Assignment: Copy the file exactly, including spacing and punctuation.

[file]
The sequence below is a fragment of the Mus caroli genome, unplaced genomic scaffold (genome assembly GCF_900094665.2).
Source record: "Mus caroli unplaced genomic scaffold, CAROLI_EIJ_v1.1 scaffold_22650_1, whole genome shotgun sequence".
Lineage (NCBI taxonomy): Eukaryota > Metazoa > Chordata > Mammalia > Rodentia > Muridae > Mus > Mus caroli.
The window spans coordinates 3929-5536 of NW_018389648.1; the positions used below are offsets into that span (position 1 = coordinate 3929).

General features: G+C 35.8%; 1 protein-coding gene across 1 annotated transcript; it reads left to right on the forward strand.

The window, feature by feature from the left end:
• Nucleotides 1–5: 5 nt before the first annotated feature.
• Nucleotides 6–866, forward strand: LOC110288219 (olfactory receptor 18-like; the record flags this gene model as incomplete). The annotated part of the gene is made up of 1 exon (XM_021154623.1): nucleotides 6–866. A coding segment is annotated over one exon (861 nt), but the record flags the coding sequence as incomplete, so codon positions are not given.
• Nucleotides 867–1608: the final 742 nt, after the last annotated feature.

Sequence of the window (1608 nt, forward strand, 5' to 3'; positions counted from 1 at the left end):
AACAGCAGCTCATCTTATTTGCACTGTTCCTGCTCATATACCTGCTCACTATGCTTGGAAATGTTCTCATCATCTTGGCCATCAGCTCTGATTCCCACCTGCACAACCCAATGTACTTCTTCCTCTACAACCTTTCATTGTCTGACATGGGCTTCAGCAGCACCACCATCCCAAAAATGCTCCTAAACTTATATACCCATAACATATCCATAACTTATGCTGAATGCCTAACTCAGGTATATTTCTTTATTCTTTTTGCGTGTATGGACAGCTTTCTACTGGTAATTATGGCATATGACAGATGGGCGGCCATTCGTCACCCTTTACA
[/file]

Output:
The sequence below is a fragment of the Mus caroli genome, unplaced genomic scaffold (genome assembly GCF_900094665.2).
Source record: "Mus caroli unplaced genomic scaffold, CAROLI_EIJ_v1.1 scaffold_22650_1, whole genome shotgun sequence".
Lineage (NCBI taxonomy): Eukaryota > Metazoa > Chordata > Mammalia > Rodentia > Muridae > Mus > Mus caroli.
The window spans coordinates 3929-5536 of NW_018389648.1; the positions used below are offsets into that span (position 1 = coordinate 3929).

General features: G+C 35.8%; 1 protein-coding gene across 1 annotated transcript; it reads left to right on the forward strand.

The window, feature by feature from the left end:
• Nucleotides 1–5: 5 nt before the first annotated feature.
• Nucleotides 6–866, forward strand: LOC110288219 (olfactory receptor 18-like; the record flags this gene model as incomplete). The annotated part of the gene is made up of 1 exon (XM_021154623.1): nucleotides 6–866. A coding segment is annotated over one exon (861 nt), but the record flags the coding sequence as incomplete, so codon positions are not given.
• Nucleotides 867–1608: the final 742 nt, after the last annotated feature.

Sequence of the window (1608 nt, forward strand, 5' to 3'; positions counted from 1 at the left end):
AACAGCAGCTCATCTTATTTGCACTGTTCCTGCTCATATACCTGCTCACTATGCTTGGAAATGTTCTCATCATCTTGGCCATCAGCTCTGATTCCCACCTGCACAACCCAATGTACTTCTTCCTCTACAACCTTTCATTGTCTGACATGGGCTTCAGCAGCACCACCATCCCAAAAATGCTCCTAAACTTATATACCCATAACATATCCATAACTTATGCTGAATGCCTAACTCAGGTATATTTCTTTATTCTTTTTGCGTGTATGGACAGCTTTCTACTGGTAATTATGGCATATGACAGATGGGCGGCCATTCGTCACCCTTTACA